16 They were all filled with awe and praised God. “A great prophet has appeared among us,” they said. “God has come to help his people.”17 This news about Jesus spread throughout Judea and the surrounding country.

His closest companions and a large crowd of fans surrounded Jesus. They are heading into the town of Nain. At t…

STANDING CLOSE TO DEATH

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I have often watched people approach an open casket. In a private and deeply personal moment, the griever comes face to face with whom they have lost. It is not unusual for them to touch the dead body, caress the hair or bend down and kiss the departed.

The coffin often contains personal items including pictures, letters, a Bible or a hockey jersey. Someday, there may be people bending over your casket and touching your hair or kissing you. What will the people who are left put in your casket to commemorate your life?

Usually, there is someone at the funeral home who is especially affected by the death. It may a spouse, a sibling, child or grandchild but we have an instinctive sense of the one most affected. In reverent, hushed tones we say, “I’m so sorry for your loss.” We clasp their hands or hold them in an embrace.

Tombs and graveyards are often out of town. We remove the dead from the community and put their remains in quiet gardens away from the world of our busy lives. Or in so…

SETTLING OUT OF COURT

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Within the Law of God, much attention is giving to conflict resolution and dealing with injustice. If you break the law, there are systems to deal with resolving matters. Before a matter between you and another escalates to taking legal action, Jesus gives us a new way of thinking about conflict resolution.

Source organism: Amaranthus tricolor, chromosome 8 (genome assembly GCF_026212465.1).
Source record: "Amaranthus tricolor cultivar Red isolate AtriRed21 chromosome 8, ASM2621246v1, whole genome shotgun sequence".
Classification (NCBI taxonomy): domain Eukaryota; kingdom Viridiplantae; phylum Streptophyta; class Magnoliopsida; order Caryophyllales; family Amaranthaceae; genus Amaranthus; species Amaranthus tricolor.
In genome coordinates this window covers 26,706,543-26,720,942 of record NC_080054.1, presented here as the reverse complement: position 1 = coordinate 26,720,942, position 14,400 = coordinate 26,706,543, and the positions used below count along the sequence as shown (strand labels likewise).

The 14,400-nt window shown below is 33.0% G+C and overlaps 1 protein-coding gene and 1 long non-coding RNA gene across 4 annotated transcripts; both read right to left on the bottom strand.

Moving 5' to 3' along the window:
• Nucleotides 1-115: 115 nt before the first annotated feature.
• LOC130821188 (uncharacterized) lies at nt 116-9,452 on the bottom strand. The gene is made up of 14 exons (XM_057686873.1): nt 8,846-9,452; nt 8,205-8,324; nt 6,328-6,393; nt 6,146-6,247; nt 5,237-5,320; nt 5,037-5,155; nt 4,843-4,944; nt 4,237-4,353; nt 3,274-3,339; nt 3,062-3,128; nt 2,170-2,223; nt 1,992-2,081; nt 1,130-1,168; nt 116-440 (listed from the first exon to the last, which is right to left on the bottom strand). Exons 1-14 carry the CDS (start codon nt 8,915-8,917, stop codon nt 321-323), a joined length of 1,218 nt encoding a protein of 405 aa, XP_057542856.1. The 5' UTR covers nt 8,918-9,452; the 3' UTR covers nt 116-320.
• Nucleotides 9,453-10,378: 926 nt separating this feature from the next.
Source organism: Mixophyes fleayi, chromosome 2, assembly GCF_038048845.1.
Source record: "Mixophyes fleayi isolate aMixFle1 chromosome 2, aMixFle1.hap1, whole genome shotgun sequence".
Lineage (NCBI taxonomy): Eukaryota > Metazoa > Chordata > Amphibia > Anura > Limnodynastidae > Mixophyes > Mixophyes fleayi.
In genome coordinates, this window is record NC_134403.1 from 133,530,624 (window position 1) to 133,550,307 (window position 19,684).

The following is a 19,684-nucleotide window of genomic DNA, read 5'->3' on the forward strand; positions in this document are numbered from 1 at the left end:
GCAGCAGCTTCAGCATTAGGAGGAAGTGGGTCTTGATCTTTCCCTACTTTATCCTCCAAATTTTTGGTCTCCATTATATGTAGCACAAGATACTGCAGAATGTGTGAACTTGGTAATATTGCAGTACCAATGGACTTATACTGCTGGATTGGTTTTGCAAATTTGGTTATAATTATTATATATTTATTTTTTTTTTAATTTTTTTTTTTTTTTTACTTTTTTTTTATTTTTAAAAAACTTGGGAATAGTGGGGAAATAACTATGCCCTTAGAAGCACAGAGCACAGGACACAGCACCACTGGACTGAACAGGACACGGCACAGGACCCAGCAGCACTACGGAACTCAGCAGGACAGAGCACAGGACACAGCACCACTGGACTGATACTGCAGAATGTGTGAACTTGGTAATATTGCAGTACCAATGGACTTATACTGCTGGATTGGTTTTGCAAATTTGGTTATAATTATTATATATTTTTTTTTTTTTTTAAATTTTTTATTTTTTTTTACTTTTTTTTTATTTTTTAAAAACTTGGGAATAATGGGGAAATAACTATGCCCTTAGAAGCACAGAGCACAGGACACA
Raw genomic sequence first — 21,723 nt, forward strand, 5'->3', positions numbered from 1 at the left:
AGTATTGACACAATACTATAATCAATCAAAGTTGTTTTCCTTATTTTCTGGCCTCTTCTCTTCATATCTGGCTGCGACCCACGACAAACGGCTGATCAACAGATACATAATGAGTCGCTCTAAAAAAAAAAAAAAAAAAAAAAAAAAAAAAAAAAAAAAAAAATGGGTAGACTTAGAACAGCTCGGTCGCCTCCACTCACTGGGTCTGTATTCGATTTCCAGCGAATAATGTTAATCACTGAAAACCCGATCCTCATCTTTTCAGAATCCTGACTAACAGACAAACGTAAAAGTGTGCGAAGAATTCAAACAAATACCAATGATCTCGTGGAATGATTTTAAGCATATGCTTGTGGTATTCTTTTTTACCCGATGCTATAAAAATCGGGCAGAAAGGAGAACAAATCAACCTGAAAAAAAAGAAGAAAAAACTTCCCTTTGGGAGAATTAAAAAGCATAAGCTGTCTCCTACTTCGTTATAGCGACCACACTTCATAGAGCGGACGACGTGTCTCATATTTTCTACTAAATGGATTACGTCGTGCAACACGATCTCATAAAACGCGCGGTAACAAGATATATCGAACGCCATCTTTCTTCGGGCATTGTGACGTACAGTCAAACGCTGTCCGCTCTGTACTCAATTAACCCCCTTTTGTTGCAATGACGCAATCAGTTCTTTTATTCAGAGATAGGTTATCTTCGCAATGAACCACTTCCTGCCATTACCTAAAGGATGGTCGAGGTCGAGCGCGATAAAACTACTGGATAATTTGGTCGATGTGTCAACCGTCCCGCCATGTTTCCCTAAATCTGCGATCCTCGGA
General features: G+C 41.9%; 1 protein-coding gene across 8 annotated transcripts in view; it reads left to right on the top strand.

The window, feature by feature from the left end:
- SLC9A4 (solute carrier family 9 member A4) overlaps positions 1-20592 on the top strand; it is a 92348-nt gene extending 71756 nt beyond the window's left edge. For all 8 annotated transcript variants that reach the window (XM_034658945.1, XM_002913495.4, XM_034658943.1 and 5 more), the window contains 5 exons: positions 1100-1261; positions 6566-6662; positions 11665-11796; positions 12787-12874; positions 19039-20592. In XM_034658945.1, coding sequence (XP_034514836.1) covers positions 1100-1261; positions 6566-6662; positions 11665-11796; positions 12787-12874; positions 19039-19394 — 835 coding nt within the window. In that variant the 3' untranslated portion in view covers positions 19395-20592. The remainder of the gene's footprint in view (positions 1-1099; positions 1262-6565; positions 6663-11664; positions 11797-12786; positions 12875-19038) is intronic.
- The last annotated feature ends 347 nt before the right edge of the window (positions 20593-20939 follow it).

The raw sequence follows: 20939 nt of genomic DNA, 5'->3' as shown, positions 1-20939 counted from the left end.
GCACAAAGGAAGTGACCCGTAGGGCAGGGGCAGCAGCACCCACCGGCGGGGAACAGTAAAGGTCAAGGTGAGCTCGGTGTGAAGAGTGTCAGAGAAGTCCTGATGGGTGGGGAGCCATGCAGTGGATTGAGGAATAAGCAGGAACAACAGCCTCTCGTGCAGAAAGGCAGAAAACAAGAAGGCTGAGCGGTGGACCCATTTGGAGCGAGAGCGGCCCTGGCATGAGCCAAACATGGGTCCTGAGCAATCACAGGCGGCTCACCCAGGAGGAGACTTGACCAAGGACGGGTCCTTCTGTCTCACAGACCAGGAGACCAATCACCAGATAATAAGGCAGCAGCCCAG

Instead of basing our responses on defensiveness and retaliation, let’s look for ways to settle out of court. If we need to use the courts, let us use them appropriately without malice. 
Matthew 5:
23 “Therefore, if you are offering your gift at the altar and there remember that your brother or sister has something against you, 24 leave your gift there in front of the altar. First go and be reconciled to them; then come and offer your gift. 25 “Settle matters quickly with your adversary who is taking you to court. Do it while you are still together on the way, or your adversary may hand you over to the judge, and the judge may hand you over to the officer, and you may be thrown int…

NO MYSTERY ABOUT MURDER

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You do not need to be a lawyer to understand the Law Jesus teaches. Up close and personal, the Christ presents a compelling case for love. God’s Law is love.

Jesus invites us into a fearless, moral inventory that will leave us facing the inevitable conclusion that we need God’s help and grace. Life in God’s Kingdom will touch every area of our inner world. The Beatitudes gave an attitudinal framework in which God’s Law could be received.

Broken, humble, empty people find a loving Father who goes into the enclosure of the snarling, frothing beast and brings back the children’s Frisbee. But, love is not always so quaint and pretty.

Jesus proceeds to add His commentary to the most familiar moral code. Life in God’s Kingdom will require a new way of looking at humanity’s self-measurement. We will not survive the future based on business-as-usual. We must be taken apart before we can be put back together. We must unlearn selfish love and self-interest before we can live in God’s Love.

MESSAGE FROM TWO MOUNTAINS

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Think about the Old and New Testament pronouncements of God’s Law.

In the Old Testament, God spoke through the man Moses. Alone, he climbed up Mount Sinai where fire and thunder prevailed. Holiness and fear prevented Moses from looking directly at God. The Law was committed to stone tablets by the finger of God. Moses brought the Law to the people as their mediator.

In the New Testament, we find God speaking through another man Jesus. He is also on a mountain, but there is no fear, fire or thunder. Instead of people waiting downhill, they sit at Jesus’ feet and the finger of God is writing the Law on the hearts of Jesus’ listeners. God is approachable and present in the person of Jesus. The full embodiment of holiness is present in Jesus and people are attracted to this teacher.

Jesus does not roll His eyes at the archaic, stone tablets of God’s Law. Instead the Chief Cornerstone of God’s Kingdom speaks heart-to-heart with everyday people; Jew and Gentile alike.

Matthew 5:
19 The…